(original article published by UNEP)
Bangkok, 20 April 2021 – The UN Environment Programme (UNEP) today announced that it is working to fight plastic pollution using citizen science and machine learning, with technical advisory support from Google. With Google’s support, UNEP will create a new machine learning model that reveals a more detailed and accurate view of plastic pollution in the Mekong River.
One of the main challenges of fighting plastic pollution is determining how exactly it enters – or “leaks” – into bodies of water. Working in the Mekong region from 2019-2020, UNEP’s CounterMEASURE project, with the support of the Geoinformatics Center (GIC) at the Asian Institute of Technology, developed techniques of assessing plastic leakage into the Mekong River using geospatial data and images of plastic waste supplied by researchers and volunteers.
The new machine learning model developed by UNEP, Google and GIC will add to these efforts, creating a tool that can generate a much more detailed & accurate view of the plastic pollution problem in the Mekong and rivers beyond. Citizen science will strengthen the algorithm through community-sourced, annotated images. This machine learning model will contribute to the development of a plastic leakage hotspot map. The map can then be used by local and national governments to determine how to target policies and resources to prevent plastic leaking into waterways.
The collaboration will also contribute to the Global Partnership on Marine Litter.
“The plastic pollution problem demands creative solutions,” said Dechen Tsering, UNEP Regional Director and Representative for Asia and the Pacific. “The CounterMEASURE project has already deployed an array of modern technologies to help map plastic pollution in rivers. With Google’s support, we are able to improve the detail and accuracy of this work, which will help UNEP develop guidance for local and national governments to effectively tackle plastic pollution in rivers. We are excited that this partnership can also help expand the CounterMEASURE approach beyond the Mekong and Ganges.”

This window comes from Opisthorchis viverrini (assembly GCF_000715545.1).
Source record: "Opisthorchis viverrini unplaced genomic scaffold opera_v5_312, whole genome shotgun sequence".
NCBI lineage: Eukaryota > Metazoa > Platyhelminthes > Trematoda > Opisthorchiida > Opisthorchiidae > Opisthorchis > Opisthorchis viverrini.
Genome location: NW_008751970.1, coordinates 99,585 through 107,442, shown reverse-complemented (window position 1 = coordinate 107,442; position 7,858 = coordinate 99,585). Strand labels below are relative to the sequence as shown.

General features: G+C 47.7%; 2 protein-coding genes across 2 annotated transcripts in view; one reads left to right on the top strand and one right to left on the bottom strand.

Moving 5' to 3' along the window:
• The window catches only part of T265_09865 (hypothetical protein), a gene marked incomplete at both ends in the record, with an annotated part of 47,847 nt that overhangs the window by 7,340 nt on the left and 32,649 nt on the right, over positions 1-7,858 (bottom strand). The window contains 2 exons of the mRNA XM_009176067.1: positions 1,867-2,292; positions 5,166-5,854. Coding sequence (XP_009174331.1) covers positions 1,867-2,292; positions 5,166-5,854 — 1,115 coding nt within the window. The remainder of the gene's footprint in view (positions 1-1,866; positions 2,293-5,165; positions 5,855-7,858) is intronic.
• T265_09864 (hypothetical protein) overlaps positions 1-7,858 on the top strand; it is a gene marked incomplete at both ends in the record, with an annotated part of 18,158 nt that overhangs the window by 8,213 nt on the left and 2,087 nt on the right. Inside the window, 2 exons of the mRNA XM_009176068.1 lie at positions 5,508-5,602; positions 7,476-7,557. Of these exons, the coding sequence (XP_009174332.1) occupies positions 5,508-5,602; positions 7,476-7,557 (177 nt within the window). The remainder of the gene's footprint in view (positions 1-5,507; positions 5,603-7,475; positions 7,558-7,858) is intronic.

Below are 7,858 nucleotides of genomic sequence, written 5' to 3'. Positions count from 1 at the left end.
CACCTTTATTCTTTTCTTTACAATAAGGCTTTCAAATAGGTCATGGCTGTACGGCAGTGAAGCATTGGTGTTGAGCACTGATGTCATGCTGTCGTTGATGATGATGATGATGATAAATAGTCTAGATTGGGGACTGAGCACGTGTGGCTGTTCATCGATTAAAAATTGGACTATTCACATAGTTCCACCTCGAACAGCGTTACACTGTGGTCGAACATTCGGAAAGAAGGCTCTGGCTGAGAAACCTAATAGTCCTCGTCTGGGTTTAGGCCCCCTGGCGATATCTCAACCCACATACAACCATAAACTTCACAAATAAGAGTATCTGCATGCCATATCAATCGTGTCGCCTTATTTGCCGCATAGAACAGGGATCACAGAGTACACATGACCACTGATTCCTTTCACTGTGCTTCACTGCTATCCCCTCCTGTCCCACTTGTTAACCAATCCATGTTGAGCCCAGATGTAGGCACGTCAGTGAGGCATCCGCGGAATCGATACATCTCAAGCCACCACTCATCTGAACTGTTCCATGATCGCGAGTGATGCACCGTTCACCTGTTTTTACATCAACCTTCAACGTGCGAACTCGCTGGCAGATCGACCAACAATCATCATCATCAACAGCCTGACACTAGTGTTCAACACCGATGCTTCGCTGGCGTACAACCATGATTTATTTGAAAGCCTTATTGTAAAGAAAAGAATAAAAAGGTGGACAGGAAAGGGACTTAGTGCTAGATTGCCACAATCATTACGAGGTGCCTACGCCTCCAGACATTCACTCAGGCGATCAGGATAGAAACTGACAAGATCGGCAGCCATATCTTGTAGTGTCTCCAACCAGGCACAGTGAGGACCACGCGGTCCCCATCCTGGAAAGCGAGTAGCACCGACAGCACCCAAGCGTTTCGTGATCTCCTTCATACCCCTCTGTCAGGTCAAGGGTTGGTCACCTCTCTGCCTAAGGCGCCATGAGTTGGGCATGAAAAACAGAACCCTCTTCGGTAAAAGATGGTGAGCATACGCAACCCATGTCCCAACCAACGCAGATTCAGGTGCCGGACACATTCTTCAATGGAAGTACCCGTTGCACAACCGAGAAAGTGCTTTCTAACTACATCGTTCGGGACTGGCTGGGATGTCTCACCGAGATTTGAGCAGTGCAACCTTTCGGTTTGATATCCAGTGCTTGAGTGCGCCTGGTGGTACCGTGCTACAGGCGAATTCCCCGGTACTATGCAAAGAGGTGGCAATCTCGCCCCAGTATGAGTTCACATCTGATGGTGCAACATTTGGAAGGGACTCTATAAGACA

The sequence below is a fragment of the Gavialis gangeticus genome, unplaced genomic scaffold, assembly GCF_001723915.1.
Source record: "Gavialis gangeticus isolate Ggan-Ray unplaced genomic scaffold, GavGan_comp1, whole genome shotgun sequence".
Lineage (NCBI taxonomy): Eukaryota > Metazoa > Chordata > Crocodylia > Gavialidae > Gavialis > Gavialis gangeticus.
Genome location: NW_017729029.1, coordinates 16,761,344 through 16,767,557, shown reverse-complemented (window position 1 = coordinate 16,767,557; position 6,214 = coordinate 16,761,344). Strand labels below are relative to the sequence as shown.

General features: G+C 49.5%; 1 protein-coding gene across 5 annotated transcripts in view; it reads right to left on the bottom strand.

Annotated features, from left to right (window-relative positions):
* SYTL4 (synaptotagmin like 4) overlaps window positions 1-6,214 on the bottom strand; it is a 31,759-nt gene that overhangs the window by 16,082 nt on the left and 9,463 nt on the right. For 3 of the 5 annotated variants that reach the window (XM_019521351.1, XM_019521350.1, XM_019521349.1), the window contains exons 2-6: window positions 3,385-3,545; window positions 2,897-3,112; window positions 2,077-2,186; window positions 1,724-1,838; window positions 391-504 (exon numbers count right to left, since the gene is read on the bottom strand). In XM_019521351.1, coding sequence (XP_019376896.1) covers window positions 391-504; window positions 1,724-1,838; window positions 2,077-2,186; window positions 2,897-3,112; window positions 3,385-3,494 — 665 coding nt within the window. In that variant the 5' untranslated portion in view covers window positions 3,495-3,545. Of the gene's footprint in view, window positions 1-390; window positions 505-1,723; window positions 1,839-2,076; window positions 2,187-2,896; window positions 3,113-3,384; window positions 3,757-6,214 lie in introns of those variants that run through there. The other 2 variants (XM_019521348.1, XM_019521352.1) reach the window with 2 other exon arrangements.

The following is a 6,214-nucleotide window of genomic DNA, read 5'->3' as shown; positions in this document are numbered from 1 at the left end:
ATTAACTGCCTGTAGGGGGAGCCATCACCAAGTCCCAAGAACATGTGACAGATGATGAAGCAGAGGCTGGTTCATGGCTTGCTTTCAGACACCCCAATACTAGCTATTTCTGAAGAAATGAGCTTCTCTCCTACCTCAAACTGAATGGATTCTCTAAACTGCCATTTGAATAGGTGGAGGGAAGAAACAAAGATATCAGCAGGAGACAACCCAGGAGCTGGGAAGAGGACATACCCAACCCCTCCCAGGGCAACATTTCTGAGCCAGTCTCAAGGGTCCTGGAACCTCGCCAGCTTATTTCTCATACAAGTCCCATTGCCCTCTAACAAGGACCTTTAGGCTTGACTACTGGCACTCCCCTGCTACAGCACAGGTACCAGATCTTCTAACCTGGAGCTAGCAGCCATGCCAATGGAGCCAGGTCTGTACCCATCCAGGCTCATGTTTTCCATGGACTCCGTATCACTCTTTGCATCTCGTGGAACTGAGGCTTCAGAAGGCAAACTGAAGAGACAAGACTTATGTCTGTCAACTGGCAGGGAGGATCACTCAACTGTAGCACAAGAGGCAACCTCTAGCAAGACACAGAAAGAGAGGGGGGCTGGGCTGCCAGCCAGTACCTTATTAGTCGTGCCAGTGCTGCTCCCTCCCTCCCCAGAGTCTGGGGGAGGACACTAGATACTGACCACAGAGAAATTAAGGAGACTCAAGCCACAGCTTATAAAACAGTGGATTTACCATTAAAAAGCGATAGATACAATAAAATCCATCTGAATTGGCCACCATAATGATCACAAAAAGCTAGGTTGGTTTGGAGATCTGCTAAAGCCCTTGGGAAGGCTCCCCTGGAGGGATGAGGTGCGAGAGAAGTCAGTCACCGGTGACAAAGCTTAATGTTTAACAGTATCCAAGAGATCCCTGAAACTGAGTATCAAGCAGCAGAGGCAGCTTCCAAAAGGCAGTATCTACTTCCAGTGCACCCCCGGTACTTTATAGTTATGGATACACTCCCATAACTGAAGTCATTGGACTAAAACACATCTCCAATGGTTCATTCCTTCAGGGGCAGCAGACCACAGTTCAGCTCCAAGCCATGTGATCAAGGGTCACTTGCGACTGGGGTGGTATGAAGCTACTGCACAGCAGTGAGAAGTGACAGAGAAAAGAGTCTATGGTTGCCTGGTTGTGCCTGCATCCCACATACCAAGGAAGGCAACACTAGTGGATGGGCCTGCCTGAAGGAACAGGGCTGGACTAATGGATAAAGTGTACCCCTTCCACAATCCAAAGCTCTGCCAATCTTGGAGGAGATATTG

“The plastic pollution crisis needs high quality, scalable solutions that can be used in areas that run the highest risk of leaking plastics into our oceans. Technology is critical to enabling these solutions,” said Emmanuel Sauquet, VP, Google, Inc. “We are excited to support UNEP in creating this open source machine learning model that will help detect plastic pollution in streets and river banks. UNEP’s influence with local governments will allow effective action to be taken to stop plastic leakage, and scale this solution globally.”
Estimates show that rivers transport millions of tons of plastic into the oceans every year. Some 95% of that discharge comes from only 10 rivers, 8 of which are in Asia. Amongst those 8 are the Mekong and the Ganges rivers, the lifeblood for hundreds of millions of people in South-East Asia and India. However, scientific knowledge on leakage of plastic litter into rivers and effective countermeasures remains insufficient to tackle the problem properly.
NOTES TO EDITORS
About the UN Environment Programme (UNEP)
UNEP is the leading global voice on the environment. It provides leadership and encourages partnership in caring for the environment by inspiring, informing and enabling nations and peoples to improve their quality of life without compromising that of future generations.
The Japan-funded CounterMEASURE project works to identify sources and pathways of plastic pollution in river systems in Asia, particularly the Mekong and the Ganges. The project has developed plastic leakage models for localities in 6 different countries using an innovative and replicable approach. Deploying technologies like GIS, machine learning and drones has allowed the CounterMEASURE team to augment ground-level research in an efficient and scalable way. This scientific knowledge can then be used to inform policy decisions and actions to beat plastic pollution and ensure rivers are free of plastic waste.
For more information, please contact:
Adam Hodge, Regional Information Officer, Asia and Pacific Office, UNEP